Fashion revamped, and dare I say, a lesson in business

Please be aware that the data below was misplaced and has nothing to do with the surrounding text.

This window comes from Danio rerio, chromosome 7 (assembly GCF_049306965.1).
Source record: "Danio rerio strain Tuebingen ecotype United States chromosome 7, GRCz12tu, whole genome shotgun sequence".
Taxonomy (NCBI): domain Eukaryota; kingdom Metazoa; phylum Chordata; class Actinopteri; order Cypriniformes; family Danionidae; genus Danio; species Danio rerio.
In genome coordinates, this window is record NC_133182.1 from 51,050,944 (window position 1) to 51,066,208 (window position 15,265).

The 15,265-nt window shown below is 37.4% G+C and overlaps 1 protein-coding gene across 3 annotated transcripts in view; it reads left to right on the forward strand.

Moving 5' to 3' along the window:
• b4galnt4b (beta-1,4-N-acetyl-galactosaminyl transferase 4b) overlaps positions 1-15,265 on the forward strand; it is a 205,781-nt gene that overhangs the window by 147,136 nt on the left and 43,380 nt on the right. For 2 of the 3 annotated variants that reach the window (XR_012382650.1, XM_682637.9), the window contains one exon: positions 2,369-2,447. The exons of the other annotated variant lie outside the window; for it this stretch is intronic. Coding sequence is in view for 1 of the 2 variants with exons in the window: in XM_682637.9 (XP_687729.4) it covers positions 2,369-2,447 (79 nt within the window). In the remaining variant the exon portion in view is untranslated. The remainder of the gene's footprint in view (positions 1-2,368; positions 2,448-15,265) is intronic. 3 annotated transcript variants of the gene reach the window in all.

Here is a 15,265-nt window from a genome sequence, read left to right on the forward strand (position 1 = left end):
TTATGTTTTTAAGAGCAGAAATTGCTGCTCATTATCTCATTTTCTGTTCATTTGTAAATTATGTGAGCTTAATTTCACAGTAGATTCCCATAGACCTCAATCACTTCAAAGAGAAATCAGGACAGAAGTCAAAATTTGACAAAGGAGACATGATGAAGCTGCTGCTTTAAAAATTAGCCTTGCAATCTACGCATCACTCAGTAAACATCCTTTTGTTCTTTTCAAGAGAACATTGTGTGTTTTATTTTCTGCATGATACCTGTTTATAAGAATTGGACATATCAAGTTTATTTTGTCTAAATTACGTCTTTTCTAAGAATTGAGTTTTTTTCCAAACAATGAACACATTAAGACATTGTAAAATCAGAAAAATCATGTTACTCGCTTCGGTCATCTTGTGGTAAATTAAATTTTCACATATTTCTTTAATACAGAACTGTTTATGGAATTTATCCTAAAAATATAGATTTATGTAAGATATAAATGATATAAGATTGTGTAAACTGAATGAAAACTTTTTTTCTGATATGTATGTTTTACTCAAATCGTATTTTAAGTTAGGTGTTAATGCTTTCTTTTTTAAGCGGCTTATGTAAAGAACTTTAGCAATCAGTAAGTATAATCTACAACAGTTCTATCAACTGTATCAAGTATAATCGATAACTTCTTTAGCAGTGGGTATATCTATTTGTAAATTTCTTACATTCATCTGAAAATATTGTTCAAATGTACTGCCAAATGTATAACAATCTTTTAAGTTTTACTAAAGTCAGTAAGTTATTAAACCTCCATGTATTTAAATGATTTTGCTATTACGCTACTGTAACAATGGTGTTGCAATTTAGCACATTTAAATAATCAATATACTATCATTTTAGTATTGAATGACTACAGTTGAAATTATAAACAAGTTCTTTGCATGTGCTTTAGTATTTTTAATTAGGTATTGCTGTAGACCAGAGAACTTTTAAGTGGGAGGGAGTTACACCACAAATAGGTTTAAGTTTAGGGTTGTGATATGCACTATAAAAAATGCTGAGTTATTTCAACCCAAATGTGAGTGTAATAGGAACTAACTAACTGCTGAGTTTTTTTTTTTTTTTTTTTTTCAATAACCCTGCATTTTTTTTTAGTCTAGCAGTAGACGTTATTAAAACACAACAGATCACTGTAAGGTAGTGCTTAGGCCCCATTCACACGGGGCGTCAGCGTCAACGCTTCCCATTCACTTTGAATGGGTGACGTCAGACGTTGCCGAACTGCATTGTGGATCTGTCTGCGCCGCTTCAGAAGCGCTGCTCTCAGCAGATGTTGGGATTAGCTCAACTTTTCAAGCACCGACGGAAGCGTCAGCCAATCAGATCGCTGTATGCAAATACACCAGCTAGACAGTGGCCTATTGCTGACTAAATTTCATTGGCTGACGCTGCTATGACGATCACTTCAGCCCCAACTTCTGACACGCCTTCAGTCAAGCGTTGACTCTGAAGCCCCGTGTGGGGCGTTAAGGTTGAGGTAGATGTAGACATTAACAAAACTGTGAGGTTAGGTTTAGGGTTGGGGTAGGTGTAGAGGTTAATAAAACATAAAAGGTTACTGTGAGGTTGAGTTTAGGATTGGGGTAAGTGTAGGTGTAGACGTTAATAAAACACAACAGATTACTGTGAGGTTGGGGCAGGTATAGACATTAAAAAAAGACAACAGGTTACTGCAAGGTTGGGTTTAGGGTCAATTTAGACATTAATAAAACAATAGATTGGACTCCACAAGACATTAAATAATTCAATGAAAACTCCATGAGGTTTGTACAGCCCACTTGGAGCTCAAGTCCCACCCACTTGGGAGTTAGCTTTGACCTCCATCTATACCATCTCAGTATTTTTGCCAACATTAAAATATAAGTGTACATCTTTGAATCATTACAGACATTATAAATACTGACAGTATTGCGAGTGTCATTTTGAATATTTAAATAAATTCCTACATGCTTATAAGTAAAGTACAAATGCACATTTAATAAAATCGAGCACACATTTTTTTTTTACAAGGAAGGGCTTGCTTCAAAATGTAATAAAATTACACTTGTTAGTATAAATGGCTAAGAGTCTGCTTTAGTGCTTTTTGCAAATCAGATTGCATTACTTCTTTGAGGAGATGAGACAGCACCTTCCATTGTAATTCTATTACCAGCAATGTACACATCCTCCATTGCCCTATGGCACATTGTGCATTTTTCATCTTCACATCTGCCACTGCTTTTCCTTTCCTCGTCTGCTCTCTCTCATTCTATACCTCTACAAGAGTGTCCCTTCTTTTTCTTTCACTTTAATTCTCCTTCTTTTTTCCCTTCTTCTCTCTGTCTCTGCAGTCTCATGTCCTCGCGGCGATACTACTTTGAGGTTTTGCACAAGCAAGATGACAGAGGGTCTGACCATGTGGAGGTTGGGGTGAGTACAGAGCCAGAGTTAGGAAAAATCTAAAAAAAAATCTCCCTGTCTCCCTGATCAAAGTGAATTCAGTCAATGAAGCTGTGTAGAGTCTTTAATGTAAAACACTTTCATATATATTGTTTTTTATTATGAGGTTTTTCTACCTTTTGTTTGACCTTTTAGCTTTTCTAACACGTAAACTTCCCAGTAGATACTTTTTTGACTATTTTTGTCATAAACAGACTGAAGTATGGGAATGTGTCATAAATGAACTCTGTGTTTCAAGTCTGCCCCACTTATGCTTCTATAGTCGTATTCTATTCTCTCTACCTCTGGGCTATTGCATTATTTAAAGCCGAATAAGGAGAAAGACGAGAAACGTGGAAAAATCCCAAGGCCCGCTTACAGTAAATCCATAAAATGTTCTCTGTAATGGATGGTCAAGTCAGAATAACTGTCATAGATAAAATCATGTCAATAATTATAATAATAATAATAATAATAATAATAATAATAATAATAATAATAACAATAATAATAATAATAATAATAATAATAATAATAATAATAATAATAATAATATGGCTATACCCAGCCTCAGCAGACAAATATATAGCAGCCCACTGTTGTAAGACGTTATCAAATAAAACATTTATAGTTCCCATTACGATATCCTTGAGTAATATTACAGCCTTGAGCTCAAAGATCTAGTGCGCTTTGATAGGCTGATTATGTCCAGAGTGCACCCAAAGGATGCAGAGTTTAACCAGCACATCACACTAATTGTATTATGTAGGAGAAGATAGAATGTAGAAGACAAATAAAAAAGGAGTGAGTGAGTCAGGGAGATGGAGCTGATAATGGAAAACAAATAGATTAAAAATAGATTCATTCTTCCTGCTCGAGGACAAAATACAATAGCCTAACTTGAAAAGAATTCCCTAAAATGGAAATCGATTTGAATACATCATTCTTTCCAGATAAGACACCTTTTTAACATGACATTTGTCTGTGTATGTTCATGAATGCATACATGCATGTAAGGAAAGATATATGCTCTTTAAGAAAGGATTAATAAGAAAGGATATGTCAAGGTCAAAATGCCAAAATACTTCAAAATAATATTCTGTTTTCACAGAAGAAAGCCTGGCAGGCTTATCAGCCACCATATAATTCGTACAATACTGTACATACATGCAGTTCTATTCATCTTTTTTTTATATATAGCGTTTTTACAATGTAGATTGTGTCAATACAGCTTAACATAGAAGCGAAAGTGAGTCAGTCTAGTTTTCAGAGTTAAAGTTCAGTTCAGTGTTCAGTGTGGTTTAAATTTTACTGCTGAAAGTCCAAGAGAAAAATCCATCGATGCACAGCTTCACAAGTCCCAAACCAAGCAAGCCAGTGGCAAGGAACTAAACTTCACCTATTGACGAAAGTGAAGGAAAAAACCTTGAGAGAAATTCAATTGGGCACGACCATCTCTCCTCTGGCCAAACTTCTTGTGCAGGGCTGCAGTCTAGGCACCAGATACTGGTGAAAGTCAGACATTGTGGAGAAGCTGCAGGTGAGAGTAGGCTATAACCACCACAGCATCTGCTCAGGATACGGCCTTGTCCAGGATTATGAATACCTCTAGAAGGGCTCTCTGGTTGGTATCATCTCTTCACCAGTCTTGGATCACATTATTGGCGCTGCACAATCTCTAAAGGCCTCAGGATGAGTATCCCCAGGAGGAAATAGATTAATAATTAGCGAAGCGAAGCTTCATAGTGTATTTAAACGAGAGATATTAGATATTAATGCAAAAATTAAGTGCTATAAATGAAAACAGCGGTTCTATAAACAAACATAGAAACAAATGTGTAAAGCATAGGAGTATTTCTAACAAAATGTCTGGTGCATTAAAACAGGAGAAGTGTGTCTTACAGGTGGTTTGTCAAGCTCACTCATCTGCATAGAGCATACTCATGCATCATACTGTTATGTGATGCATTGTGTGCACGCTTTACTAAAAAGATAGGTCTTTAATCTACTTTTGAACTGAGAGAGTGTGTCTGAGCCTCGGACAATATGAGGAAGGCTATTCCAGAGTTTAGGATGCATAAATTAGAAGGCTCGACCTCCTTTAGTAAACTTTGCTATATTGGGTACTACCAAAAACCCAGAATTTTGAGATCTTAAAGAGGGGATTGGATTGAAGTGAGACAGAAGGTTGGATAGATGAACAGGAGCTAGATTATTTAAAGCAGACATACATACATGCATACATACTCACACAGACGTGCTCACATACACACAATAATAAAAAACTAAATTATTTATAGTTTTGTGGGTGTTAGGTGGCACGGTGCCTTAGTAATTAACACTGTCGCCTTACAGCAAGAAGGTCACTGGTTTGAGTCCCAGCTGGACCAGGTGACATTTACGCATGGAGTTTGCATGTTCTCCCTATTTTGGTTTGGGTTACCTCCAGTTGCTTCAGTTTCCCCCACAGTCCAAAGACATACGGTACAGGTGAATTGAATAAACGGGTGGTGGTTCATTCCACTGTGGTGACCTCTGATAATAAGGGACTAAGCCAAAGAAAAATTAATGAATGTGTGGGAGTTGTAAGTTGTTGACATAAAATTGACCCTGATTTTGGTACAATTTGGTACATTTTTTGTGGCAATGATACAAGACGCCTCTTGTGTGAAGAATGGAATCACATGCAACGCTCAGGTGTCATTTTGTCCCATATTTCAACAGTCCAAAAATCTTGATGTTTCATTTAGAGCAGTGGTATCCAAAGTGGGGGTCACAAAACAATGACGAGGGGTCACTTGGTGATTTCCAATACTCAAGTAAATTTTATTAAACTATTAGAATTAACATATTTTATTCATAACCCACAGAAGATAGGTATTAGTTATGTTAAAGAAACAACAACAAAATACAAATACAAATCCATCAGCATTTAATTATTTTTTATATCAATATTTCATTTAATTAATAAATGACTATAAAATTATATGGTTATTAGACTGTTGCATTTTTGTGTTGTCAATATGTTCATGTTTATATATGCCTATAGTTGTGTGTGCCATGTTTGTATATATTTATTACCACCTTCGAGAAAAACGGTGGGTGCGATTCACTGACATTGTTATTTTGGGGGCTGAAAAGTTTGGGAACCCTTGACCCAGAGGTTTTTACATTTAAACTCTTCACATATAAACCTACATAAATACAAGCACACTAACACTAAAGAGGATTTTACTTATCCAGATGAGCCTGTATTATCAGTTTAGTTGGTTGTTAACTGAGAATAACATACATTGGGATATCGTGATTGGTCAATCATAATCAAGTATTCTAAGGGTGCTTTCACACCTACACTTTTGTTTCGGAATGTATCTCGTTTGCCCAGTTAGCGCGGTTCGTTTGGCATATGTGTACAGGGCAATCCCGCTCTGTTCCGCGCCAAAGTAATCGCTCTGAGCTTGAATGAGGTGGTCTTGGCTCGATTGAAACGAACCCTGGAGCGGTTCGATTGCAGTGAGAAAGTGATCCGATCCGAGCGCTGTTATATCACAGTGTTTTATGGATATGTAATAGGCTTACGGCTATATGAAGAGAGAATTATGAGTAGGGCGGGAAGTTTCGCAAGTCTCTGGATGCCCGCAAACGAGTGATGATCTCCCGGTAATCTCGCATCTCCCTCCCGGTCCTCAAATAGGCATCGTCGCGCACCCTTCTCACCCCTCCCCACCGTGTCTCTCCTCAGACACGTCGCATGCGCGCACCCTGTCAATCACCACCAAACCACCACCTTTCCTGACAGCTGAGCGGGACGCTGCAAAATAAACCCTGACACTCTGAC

We’ve been seeing them in unexpected places for the past few years: African print bags and belts paired with black cocktail dresses; office wear incorporating ATL (Akosombo Textiles Limited) fabric; and clubbing outfits completely tailored from African print or featuring African fabric in some way. Yes, clothes and accessories made from African textiles have always been around but now they appear to have taken on a new form, and they are in high demand not just by tourists but also by young African women. Young African women’s current demand for African-infused fashion is certainly in contrast with previous perceptions about African wear. Ten years ago, most Ghanaian female clubbers would not have considered a skirt tailored from ATL fabric as part of their outfits. I myself hardly saw Ghanaian print as trendy when I was a teenager. Today, things have changed.  Ask me now if I wear blazers and skirts sewn from ATL or Woodin fabric to work and I’ll say yes. The fact that clothing made from African print has become more inviting to us young African women can be explained partly by the packaging. Clothes and accessories made from African textiles mirror Western designs, and are therefore more appealing to young African women who may see Western style as “it”. We like our clutch bags. So if that key design can be maintained and the bag made unique through the print chosen, then we are sold. Some would call this trend modernisation or even Westernisation, but to me, it rather looks like Africanisation for if you think about it, designers are taking existing styles and enhancing them or creating new fashion through the use of African patterns. A clutch bag or belt is first a Western design before it is refashioned by incorporating African fabric. In any case, attitudes towards African(-infused) fashion have changed. And astute emerging African designers are taking advantage of this new attitude to set themselves apart internationally through their creative use of African print. Ghanaian designers such as Aya Morrison and Aisha Obuobi (the creator of the Christie Brown label) have incorporated Ghanaian textiles in their collections, with Aya Morrison going as far as embellishing swimwear with print. Aya Morrison also makes handbags out of swatches of Ghanaian fabric. With Aisha Obuobi, I was impressed with her 2010 Africa Fashion Week collection which saw African print being used to enhance detail – from buttons to necklines to pockets to jacket linings. Along with other African designers like Asake Oge and Deola Sagoe, these Ghanaian designers are transforming perceptions about African fashion – they are taking the old and rebranding it in order to make it appealing to both the young African and the non-African. These designers’ innovation is inspiring. Yet to a certain extent they are also being well-received because African print is seen as “different”, “cool” and “exotic”, and lately – if I can exaggerate a little – everyone wants to be exotic. Whatever the reason, it is about time African fabric got some PR time internationally. It’s especially about time we took an interest as African consumers and producers or designers in our clothing and fashion industry. Why do I say the latter? Because apart from allowing us to be trendy, fashion is big business, both in terms of the amount of revenue generated as a result of size and reach, and the revenue generated through sheer numbers. Just think of big and lucrative fashion houses such as Chanel (and the prices they charge!). Think of the absolute number of seamstresses and tailors in Ghana alone. And think of the business that these large and small clothing companies give to downstream industry players – that is, the makers of fabric and thread and sewing machines and zips and everything else. Fashion is big business. And because it is big business, we can learn an important business lesson from successful African designers. It’s simple: you take what you have and know; then you take what you’ve seen and experienced and what you think will sell; and then out of the two – that is the already-known and the newly-learned – you develop something new and innovative…you fashion.   Picture courtesy of Steven Adusei Photography, Ghana Clothing: Ajepomaa Design Gallery Model: Ajepomaa Mensah
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